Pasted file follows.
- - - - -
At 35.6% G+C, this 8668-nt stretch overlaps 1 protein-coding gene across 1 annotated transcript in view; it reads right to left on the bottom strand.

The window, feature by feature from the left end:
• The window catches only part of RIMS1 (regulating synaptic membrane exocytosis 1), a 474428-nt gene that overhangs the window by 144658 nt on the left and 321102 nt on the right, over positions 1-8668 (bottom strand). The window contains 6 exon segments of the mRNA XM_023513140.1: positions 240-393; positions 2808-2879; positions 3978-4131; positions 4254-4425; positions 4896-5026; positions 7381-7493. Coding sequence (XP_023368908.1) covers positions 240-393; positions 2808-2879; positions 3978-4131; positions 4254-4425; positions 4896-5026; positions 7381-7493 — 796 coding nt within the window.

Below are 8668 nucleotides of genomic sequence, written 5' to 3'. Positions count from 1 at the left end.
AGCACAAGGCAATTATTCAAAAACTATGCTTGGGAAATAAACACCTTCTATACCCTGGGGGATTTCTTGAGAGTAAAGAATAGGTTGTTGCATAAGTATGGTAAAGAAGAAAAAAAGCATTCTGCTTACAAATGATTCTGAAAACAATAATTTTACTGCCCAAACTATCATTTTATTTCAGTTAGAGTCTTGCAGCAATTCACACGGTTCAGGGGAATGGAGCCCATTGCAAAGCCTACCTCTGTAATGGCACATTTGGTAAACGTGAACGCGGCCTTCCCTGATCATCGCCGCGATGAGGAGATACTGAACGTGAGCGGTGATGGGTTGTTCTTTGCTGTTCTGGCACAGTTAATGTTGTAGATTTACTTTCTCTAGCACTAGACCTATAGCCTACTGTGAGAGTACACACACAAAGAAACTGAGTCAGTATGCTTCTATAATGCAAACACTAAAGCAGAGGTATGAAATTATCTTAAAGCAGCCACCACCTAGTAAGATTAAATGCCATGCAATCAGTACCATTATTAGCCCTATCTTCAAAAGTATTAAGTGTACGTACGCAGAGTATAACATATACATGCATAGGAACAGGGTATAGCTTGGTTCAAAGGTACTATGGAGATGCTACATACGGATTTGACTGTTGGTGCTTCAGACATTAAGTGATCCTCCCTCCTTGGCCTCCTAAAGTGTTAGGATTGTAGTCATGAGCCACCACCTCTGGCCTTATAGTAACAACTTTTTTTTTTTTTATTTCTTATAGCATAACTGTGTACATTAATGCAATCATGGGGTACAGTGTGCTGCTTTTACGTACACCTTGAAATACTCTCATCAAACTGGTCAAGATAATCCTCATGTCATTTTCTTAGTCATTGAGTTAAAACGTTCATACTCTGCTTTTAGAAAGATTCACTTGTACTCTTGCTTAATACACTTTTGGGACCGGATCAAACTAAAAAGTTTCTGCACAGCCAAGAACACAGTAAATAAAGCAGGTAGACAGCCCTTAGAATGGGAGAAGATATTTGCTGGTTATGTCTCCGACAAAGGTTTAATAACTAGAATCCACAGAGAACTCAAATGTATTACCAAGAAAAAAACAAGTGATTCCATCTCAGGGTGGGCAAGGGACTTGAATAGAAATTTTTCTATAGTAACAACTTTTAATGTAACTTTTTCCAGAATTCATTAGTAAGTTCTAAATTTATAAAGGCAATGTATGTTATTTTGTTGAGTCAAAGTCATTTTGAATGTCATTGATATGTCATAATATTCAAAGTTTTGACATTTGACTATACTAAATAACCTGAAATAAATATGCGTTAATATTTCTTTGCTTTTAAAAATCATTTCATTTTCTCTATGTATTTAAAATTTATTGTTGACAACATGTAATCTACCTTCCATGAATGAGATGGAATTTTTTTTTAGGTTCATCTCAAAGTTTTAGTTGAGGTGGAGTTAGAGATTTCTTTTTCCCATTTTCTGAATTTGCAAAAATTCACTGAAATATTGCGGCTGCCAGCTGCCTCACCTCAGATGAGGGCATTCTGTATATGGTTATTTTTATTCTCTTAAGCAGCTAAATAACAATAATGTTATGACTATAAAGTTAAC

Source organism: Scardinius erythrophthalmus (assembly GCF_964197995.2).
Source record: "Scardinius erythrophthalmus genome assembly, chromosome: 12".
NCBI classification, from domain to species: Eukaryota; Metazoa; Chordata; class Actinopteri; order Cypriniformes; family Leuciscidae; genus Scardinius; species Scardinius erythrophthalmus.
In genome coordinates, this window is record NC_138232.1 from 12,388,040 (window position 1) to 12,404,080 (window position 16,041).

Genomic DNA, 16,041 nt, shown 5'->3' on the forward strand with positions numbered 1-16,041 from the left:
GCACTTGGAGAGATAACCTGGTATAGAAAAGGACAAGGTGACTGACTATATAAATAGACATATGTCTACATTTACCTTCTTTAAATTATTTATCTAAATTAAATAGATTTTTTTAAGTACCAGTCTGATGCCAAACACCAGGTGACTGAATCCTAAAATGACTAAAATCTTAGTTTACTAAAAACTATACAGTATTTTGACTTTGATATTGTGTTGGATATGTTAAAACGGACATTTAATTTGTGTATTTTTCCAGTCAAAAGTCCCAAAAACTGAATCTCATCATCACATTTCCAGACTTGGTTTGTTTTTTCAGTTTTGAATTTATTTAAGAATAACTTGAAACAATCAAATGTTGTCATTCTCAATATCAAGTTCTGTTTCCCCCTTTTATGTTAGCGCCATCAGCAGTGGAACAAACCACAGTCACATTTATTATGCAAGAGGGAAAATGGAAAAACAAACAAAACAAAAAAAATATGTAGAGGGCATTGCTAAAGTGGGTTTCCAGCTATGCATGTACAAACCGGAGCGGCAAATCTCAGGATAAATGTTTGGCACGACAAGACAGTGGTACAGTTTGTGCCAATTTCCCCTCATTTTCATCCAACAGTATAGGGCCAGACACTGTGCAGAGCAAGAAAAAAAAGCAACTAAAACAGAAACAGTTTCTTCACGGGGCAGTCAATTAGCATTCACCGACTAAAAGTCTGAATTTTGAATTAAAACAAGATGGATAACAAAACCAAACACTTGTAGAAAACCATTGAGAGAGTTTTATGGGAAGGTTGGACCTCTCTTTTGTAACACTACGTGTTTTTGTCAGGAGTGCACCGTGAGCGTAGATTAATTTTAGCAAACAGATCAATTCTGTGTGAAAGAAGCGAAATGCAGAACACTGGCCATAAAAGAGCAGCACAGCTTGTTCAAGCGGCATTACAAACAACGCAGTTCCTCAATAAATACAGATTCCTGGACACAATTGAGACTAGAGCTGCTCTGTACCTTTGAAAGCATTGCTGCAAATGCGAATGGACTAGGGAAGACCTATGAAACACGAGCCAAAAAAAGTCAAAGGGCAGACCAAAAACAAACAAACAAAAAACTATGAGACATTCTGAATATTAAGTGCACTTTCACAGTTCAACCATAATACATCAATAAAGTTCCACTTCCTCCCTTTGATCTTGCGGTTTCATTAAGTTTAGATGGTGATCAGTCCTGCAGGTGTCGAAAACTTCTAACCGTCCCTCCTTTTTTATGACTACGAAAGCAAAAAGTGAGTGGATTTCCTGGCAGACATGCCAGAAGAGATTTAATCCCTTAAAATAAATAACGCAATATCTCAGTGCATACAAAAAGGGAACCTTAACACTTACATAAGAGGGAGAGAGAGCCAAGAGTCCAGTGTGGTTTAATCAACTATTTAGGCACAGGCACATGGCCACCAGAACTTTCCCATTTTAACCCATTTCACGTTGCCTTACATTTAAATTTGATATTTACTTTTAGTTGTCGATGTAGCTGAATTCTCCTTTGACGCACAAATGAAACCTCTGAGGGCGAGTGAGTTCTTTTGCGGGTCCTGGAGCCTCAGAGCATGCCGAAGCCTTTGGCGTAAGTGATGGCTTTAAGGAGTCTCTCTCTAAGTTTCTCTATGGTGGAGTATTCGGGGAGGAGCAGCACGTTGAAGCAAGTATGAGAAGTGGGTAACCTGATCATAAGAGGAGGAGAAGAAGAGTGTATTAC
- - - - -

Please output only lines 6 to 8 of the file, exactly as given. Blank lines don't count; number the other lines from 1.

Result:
Source organism: Scardinius erythrophthalmus (assembly GCF_964197995.2).
Source record: "Scardinius erythrophthalmus genome assembly, chromosome: 12".
NCBI classification, from domain to species: Eukaryota; Metazoa; Chordata; class Actinopteri; order Cypriniformes; family Leuciscidae; genus Scardinius; species Scardinius erythrophthalmus.